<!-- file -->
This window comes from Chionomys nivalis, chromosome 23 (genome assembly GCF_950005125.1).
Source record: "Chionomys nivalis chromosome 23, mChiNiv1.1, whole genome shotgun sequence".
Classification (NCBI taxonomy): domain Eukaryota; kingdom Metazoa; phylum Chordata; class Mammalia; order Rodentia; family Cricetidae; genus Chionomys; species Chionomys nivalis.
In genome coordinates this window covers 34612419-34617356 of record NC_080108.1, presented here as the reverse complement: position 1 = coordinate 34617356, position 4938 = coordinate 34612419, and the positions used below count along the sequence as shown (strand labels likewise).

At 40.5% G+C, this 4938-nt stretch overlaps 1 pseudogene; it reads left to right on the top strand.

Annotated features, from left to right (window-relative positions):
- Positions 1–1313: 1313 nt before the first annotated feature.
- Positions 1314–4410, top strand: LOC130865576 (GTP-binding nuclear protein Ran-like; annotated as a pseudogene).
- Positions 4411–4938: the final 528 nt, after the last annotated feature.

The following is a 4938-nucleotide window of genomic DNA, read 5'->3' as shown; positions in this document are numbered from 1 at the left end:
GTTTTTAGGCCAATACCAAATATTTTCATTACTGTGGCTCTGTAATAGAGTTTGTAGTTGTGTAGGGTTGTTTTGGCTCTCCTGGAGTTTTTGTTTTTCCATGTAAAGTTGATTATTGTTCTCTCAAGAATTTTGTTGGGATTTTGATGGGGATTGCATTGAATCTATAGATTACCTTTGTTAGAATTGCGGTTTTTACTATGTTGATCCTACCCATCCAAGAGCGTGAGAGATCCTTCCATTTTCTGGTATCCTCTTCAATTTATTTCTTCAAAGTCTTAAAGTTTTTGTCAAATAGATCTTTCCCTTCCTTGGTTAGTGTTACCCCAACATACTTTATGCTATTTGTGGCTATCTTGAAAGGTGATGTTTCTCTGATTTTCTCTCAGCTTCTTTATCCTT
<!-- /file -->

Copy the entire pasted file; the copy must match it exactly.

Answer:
This window comes from Chionomys nivalis, chromosome 23 (genome assembly GCF_950005125.1).
Source record: "Chionomys nivalis chromosome 23, mChiNiv1.1, whole genome shotgun sequence".
Classification (NCBI taxonomy): domain Eukaryota; kingdom Metazoa; phylum Chordata; class Mammalia; order Rodentia; family Cricetidae; genus Chionomys; species Chionomys nivalis.
In genome coordinates this window covers 34612419-34617356 of record NC_080108.1, presented here as the reverse complement: position 1 = coordinate 34617356, position 4938 = coordinate 34612419, and the positions used below count along the sequence as shown (strand labels likewise).

At 40.5% G+C, this 4938-nt stretch overlaps 1 pseudogene; it reads left to right on the top strand.

Annotated features, from left to right (window-relative positions):
- Positions 1–1313: 1313 nt before the first annotated feature.
- Positions 1314–4410, top strand: LOC130865576 (GTP-binding nuclear protein Ran-like; annotated as a pseudogene).
- Positions 4411–4938: the final 528 nt, after the last annotated feature.

The following is a 4938-nucleotide window of genomic DNA, read 5'->3' as shown; positions in this document are numbered from 1 at the left end:
GTTTTTAGGCCAATACCAAATATTTTCATTACTGTGGCTCTGTAATAGAGTTTGTAGTTGTGTAGGGTTGTTTTGGCTCTCCTGGAGTTTTTGTTTTTCCATGTAAAGTTGATTATTGTTCTCTCAAGAATTTTGTTGGGATTTTGATGGGGATTGCATTGAATCTATAGATTACCTTTGTTAGAATTGCGGTTTTTACTATGTTGATCCTACCCATCCAAGAGCGTGAGAGATCCTTCCATTTTCTGGTATCCTCTTCAATTTATTTCTTCAAAGTCTTAAAGTTTTTGTCAAATAGATCTTTCCCTTCCTTGGTTAGTGTTACCCCAACATACTTTATGCTATTTGTGGCTATCTTGAAAGGTGATGTTTCTCTGATTTTCTCTCAGCTTCTTTATCCTT